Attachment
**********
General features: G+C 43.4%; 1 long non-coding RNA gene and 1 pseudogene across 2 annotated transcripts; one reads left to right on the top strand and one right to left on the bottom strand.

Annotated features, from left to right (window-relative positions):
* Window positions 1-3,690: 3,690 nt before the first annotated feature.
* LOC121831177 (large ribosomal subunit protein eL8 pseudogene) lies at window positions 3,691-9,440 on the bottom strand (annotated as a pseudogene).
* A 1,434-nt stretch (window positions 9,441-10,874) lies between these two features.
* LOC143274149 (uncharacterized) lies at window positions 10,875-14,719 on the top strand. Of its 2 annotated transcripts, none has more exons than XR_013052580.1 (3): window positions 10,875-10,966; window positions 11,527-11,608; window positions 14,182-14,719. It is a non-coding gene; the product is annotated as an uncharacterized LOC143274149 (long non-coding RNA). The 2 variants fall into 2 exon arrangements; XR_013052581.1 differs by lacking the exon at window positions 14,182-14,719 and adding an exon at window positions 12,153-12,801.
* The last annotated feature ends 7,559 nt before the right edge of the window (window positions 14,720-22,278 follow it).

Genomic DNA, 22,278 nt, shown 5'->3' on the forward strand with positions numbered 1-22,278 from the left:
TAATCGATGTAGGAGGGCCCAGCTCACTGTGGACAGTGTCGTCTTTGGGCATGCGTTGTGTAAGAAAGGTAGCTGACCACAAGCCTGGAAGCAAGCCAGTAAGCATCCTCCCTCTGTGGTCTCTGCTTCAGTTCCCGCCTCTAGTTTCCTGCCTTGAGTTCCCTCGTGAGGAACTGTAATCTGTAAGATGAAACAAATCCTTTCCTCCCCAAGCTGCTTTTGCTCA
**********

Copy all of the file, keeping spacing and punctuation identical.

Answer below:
General features: G+C 43.4%; 1 long non-coding RNA gene and 1 pseudogene across 2 annotated transcripts; one reads left to right on the top strand and one right to left on the bottom strand.

Annotated features, from left to right (window-relative positions):
* Window positions 1-3,690: 3,690 nt before the first annotated feature.
* LOC121831177 (large ribosomal subunit protein eL8 pseudogene) lies at window positions 3,691-9,440 on the bottom strand (annotated as a pseudogene).
* A 1,434-nt stretch (window positions 9,441-10,874) lies between these two features.
* LOC143274149 (uncharacterized) lies at window positions 10,875-14,719 on the top strand. Of its 2 annotated transcripts, none has more exons than XR_013052580.1 (3): window positions 10,875-10,966; window positions 11,527-11,608; window positions 14,182-14,719. It is a non-coding gene; the product is annotated as an uncharacterized LOC143274149 (long non-coding RNA). The 2 variants fall into 2 exon arrangements; XR_013052581.1 differs by lacking the exon at window positions 14,182-14,719 and adding an exon at window positions 12,153-12,801.
* The last annotated feature ends 7,559 nt before the right edge of the window (window positions 14,720-22,278 follow it).

Genomic DNA, 22,278 nt, shown 5'->3' on the forward strand with positions numbered 1-22,278 from the left:
TAATCGATGTAGGAGGGCCCAGCTCACTGTGGACAGTGTCGTCTTTGGGCATGCGTTGTGTAAGAAAGGTAGCTGACCACAAGCCTGGAAGCAAGCCAGTAAGCATCCTCCCTCTGTGGTCTCTGCTTCAGTTCCCGCCTCTAGTTTCCTGCCTTGAGTTCCCTCGTGAGGAACTGTAATCTGTAAGATGAAACAAATCCTTTCCTCCCCAAGCTGCTTTTGCTCA